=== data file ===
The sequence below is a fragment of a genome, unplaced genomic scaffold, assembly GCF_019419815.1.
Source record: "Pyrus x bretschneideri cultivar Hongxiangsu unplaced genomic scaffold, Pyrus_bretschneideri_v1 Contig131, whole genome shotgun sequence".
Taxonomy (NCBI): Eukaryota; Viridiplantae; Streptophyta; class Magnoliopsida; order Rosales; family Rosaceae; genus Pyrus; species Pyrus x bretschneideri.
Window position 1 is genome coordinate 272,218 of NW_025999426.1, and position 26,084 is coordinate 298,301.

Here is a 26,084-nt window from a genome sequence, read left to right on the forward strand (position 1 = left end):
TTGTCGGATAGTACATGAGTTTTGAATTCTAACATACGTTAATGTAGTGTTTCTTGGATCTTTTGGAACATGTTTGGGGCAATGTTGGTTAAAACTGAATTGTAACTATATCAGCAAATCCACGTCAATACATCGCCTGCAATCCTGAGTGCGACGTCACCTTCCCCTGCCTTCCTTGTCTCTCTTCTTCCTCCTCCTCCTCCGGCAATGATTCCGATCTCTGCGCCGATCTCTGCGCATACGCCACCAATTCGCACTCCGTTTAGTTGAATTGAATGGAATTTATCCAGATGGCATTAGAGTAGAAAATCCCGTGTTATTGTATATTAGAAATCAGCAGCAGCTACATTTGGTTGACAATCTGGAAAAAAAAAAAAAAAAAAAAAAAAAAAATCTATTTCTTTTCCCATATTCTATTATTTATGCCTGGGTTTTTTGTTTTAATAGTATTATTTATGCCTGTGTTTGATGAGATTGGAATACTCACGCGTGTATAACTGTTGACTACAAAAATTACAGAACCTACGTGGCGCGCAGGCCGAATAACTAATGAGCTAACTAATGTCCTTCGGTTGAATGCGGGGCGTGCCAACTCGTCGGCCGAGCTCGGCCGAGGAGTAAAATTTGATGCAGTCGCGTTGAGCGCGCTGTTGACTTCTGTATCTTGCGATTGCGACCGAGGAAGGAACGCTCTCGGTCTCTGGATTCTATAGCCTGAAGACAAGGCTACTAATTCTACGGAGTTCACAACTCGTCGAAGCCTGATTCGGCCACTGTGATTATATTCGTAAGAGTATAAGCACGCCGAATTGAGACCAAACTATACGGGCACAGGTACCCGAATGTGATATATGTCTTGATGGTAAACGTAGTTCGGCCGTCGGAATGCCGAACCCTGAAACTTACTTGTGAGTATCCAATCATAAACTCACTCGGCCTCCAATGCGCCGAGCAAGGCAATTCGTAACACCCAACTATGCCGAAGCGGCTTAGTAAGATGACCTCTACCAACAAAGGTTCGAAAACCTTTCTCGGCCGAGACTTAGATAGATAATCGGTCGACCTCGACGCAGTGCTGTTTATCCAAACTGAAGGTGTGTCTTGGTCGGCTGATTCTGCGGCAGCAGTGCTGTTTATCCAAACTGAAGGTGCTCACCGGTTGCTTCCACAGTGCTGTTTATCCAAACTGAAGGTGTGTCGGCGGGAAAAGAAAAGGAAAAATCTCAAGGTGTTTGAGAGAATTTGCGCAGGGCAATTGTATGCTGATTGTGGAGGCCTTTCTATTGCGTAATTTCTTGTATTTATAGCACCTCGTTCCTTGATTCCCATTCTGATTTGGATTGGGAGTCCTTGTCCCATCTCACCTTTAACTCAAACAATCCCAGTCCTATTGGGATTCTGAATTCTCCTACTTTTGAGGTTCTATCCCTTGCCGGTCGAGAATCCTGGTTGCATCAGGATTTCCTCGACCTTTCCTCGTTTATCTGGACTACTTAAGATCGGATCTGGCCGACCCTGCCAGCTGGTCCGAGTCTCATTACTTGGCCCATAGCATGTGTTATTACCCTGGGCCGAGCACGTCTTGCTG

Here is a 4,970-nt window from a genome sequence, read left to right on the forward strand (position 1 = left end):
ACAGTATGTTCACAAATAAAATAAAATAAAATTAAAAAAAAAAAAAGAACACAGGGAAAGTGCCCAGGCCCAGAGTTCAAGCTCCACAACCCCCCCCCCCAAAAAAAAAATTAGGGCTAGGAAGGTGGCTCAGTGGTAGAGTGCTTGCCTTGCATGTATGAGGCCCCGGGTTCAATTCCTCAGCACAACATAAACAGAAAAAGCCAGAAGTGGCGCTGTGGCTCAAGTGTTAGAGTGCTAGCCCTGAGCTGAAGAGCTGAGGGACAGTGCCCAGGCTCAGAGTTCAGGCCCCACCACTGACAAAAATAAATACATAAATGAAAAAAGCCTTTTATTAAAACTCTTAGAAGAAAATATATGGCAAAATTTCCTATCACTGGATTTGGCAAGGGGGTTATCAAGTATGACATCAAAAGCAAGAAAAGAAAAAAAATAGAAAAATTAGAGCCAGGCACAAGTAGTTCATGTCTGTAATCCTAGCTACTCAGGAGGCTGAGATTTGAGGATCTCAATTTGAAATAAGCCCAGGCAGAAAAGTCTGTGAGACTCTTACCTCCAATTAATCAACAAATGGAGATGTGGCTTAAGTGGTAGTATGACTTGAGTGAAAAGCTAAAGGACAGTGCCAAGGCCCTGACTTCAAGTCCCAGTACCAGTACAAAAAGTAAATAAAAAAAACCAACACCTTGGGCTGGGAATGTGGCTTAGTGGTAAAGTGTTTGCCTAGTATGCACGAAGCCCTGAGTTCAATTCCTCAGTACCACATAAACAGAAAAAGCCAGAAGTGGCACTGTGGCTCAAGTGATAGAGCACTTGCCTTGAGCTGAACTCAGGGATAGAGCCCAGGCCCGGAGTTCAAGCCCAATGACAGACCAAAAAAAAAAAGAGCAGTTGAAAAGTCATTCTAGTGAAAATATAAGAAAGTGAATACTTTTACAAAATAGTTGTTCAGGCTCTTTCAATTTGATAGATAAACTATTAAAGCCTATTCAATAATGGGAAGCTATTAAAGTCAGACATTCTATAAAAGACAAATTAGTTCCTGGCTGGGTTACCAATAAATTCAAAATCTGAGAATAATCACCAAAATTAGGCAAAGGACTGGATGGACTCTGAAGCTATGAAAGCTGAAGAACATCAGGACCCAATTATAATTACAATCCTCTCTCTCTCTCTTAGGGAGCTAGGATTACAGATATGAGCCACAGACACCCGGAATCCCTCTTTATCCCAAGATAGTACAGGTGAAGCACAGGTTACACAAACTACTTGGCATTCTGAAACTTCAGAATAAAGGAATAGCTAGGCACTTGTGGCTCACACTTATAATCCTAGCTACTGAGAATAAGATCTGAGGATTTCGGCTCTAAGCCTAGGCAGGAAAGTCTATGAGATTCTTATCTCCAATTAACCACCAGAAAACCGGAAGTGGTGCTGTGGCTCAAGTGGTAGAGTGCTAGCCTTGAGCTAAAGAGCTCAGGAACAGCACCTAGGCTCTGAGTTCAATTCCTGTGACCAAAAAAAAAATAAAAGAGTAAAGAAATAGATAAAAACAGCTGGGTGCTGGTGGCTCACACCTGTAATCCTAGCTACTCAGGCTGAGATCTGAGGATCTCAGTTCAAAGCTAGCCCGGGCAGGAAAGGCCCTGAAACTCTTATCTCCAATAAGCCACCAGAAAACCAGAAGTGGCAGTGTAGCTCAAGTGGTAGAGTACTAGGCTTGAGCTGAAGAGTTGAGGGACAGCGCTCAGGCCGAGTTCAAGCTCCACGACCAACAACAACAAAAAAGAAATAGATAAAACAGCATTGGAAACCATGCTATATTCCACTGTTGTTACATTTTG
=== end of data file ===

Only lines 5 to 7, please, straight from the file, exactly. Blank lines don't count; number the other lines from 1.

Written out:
Here is a 26,084-nt window from a genome sequence, read left to right on the forward strand (position 1 = left end):
TTGTCGGATAGTACATGAGTTTTGAATTCTAACATACGTTAATGTAGTGTTTCTTGGATCTTTTGGAACATGTTTGGGGCAATGTTGGTTAAAACTGAATTGTAACTATATCAGCAAATCCACGTCAATACATCGCCTGCAATCCTGAGTGCGACGTCACCTTCCCCTGCCTTCCTTGTCTCTCTTCTTCCTCCTCCTCCTCCGGCAATGATTCCGATCTCTGCGCCGATCTCTGCGCATACGCCACCAATTCGCACTCCGTTTAGTTGAATTGAATGGAATTTATCCAGATGGCATTAGAGTAGAAAATCCCGTGTTATTGTATATTAGAAATCAGCAGCAGCTACATTTGGTTGACAATCTGGAAAAAAAAAAAAAAAAAAAAAAAAAAAATCTATTTCTTTTCCCATATTCTATTATTTATGCCTGGGTTTTTTGTTTTAATAGTATTATTTATGCCTGTGTTTGATGAGATTGGAATACTCACGCGTGTATAACTGTTGACTACAAAAATTACAGAACCTACGTGGCGCGCAGGCCGAATAACTAATGAGCTAACTAATGTCCTTCGGTTGAATGCGGGGCGTGCCAACTCGTCGGCCGAGCTCGGCCGAGGAGTAAAATTTGATGCAGTCGCGTTGAGCGCGCTGTTGACTTCTGTATCTTGCGATTGCGACCGAGGAAGGAACGCTCTCGGTCTCTGGATTCTATAGCCTGAAGACAAGGCTACTAATTCTACGGAGTTCACAACTCGTCGAAGCCTGATTCGGCCACTGTGATTATATTCGTAAGAGTATAAGCACGCCGAATTGAGACCAAACTATACGGGCACAGGTACCCGAATGTGATATATGTCTTGATGGTAAACGTAGTTCGGCCGTCGGAATGCCGAACCCTGAAACTTACTTGTGAGTATCCAATCATAAACTCACTCGGCCTCCAATGCGCCGAGCAAGGCAATTCGTAACACCCAACTATGCCGAAGCGGCTTAGTAAGATGACCTCTACCAACAAAGGTTCGAAAACCTTTCTCGGCCGAGACTTAGATAGATAATCGGTCGACCTCGACGCAGTGCTGTTTATCCAAACTGAAGGTGTGTCTTGGTCGGCTGATTCTGCGGCAGCAGTGCTGTTTATCCAAACTGAAGGTGCTCACCGGTTGCTTCCACAGTGCTGTTTATCCAAACTGAAGGTGTGTCGGCGGGAAAAGAAAAGGAAAAATCTCAAGGTGTTTGAGAGAATTTGCGCAGGGCAATTGTATGCTGATTGTGGAGGCCTTTCTATTGCGTAATTTCTTGTATTTATAGCACCTCGTTCCTTGATTCCCATTCTGATTTGGATTGGGAGTCCTTGTCCCATCTCACCTTTAACTCAAACAATCCCAGTCCTATTGGGATTCTGAATTCTCCTACTTTTGAGGTTCTATCCCTTGCCGGTCGAGAATCCTGGTTGCATCAGGATTTCCTCGACCTTTCCTCGTTTATCTGGACTACTTAAGATCGGATCTGGCCGACCCTGCCAGCTGGTCCGAGTCTCATTACTTGGCCCATAGCATGTGTTATTACCCTGGGCCGAGCACGTCTTGCTG

Here is a 4,970-nt window from a genome sequence, read left to right on the forward strand (position 1 = left end):